The biggest change that can happen and I see that happening in the next 12-18 months is that we can change from, and so far India has been a high value-low volume loan economy. So loans and financial resources were only available to a few people and that also at high value. And we have all witnessed ordinary people in villages who perfectly deserve some financial help, not getting anything even at the scale of Rs 15,000-20,000. And I see that changing primarily on the basis of technology where now, based on data and based on your own behaviour, you can get a loan on your mobile phone in 10-15 seconds and millions of people, from just high value, low volume, we will move to high volume and low value and this then, actually is the biggest change that you bring about.

And I can give you many such examples, but we are again at the door steps of change in terms of adapting technology and adapting it in such a way that it actually changes lives of millions of people.

Challenges that India's digital revolution will face

The most important thing and to my mind, India has a big advantage. In this new world in terms of digitisation, it is very important to be open, it is very important to have partnerships and not be closed. That is really a strength for India and we should really build on this strength, continue to be open and never think like, while whatever the world trends will be in terms of the world might want to build walls around, it is very important for us not to be influenced by that, but to make sure that we are always open, always connected. And clearly, in my view, we will find solutions, there will be issues with security and privacy, but as long as we are clear of our end objective, so if we focus on the goal, we will overcome the obstacles of security and privacy. They will always be important, but the goal of development and the goal of improving lives of hundreds of millions of people is the opportunity that we have.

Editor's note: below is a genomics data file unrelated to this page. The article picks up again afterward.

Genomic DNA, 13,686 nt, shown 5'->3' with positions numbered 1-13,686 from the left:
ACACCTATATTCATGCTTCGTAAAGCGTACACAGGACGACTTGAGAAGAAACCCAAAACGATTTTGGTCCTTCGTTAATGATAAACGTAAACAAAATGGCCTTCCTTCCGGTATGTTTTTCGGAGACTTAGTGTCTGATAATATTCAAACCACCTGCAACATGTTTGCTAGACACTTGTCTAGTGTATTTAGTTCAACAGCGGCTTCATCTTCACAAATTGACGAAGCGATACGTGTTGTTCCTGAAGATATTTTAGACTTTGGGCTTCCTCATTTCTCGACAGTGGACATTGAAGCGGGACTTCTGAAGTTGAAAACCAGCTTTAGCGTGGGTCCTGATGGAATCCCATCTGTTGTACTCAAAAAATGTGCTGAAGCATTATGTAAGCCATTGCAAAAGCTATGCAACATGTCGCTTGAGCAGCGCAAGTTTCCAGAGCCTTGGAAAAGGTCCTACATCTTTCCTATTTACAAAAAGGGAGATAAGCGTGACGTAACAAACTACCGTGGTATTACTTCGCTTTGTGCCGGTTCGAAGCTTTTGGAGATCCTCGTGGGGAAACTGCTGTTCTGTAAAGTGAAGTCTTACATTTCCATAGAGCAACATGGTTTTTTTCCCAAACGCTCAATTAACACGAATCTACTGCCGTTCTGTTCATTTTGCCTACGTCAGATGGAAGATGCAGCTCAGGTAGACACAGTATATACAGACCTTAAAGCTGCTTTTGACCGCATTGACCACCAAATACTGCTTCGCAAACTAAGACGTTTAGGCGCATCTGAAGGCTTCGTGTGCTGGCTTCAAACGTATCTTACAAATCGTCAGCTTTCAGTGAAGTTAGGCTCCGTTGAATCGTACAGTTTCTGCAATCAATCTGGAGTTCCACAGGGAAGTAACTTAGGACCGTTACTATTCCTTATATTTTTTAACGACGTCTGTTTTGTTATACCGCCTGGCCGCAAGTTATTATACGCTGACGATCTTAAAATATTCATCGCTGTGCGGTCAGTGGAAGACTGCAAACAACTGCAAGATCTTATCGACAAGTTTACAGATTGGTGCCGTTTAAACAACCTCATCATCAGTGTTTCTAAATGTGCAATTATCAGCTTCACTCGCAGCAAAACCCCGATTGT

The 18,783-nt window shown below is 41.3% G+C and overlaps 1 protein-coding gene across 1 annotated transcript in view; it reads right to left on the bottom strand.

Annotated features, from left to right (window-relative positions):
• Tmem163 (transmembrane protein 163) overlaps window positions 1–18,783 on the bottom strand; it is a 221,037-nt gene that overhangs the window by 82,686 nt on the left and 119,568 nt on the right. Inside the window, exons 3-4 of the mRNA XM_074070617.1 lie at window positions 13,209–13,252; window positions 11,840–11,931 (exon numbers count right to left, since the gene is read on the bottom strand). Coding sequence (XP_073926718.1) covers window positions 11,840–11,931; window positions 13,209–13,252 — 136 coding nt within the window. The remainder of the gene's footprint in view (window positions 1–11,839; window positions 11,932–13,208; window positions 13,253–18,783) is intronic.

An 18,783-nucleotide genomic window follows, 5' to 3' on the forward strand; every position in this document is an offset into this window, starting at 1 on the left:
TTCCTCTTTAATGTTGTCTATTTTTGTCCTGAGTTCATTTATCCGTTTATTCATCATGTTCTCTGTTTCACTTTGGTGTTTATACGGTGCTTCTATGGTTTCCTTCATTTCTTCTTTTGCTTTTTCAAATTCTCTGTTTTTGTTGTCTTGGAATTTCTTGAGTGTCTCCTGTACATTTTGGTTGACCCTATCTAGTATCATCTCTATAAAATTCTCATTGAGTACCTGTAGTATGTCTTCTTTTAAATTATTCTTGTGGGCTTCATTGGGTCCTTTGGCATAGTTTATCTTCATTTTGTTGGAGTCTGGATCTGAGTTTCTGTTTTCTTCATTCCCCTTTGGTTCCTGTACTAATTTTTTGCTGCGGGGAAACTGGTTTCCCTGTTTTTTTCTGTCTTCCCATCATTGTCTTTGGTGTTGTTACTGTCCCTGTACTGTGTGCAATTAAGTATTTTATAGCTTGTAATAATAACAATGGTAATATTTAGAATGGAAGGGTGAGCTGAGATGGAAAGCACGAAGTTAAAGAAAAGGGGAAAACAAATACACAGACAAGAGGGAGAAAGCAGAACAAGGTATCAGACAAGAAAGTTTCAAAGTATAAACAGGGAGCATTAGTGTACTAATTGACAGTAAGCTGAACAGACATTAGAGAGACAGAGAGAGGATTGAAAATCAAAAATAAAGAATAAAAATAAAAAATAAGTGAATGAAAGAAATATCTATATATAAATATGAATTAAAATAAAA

Tips for an entrepreneur: Don't focus on only being a manager

I will share what I have learnt. Advice to an entrepreneur is not appropriate. So, I can only share. The first piece was really taught to me by my father. I had just come back from Stanford Business School and I said, what is going to be my job? Please describe what do I do now in terms of roles and responsibility? He says if you are in job then you are a manager. If you are an entrepreneur you will figure out what you want to do.

So, I am not going to tell you anything, figure out what you want to do.

The second piece that I think I learnt is that as an entrepreneur it is very important to find a problem that you want to solve, that you are passionate about. This is the same thing that Professor Sharma at UDCT, I was blessed to have him, he would always say that I am not going to give you a list of problems and then you can go and work on anything. You find a problem and then I will grade you on the quality of the problem that you find and then I will grade you on the quality of solution that you actually do.

So, the same rules apply for an entrepreneur, that it is not solving problems, it is first finding problems. Once you find the problem then you solve it.

The third thing that I have learnt is that and we have now institutionalised it at Reliance is that you have to create societal value. You have to solve a problem which actually does good in some way. That has to be the main objective of the business and financial returns are actually a by-product.

If you focus only on financial returns chances are that you would not really become great and solve your own passion.

The other piece that I have learnt is failures are normal. All the success that one sees, even in my own case you don’t see how many times I have failed before I succeed. They are just a step before you succeed. So, never get disheartened by failures, learn from them but never give up.

Two non-negotiable’s for me are, one, treat your investors money, this was early on ingrained into us at Reliance, we had taken money from small investors, treat your investors’ money even more carefully than your own money. Second, you cannot do anything without the right team. It is very important to align the team passionately to your own mission.

Finally, an entrepreneur is always positive, he is an optimist. There are lots of cynics, negative people around but an entrepreneur spreads positive energy, that is really what I have learnt.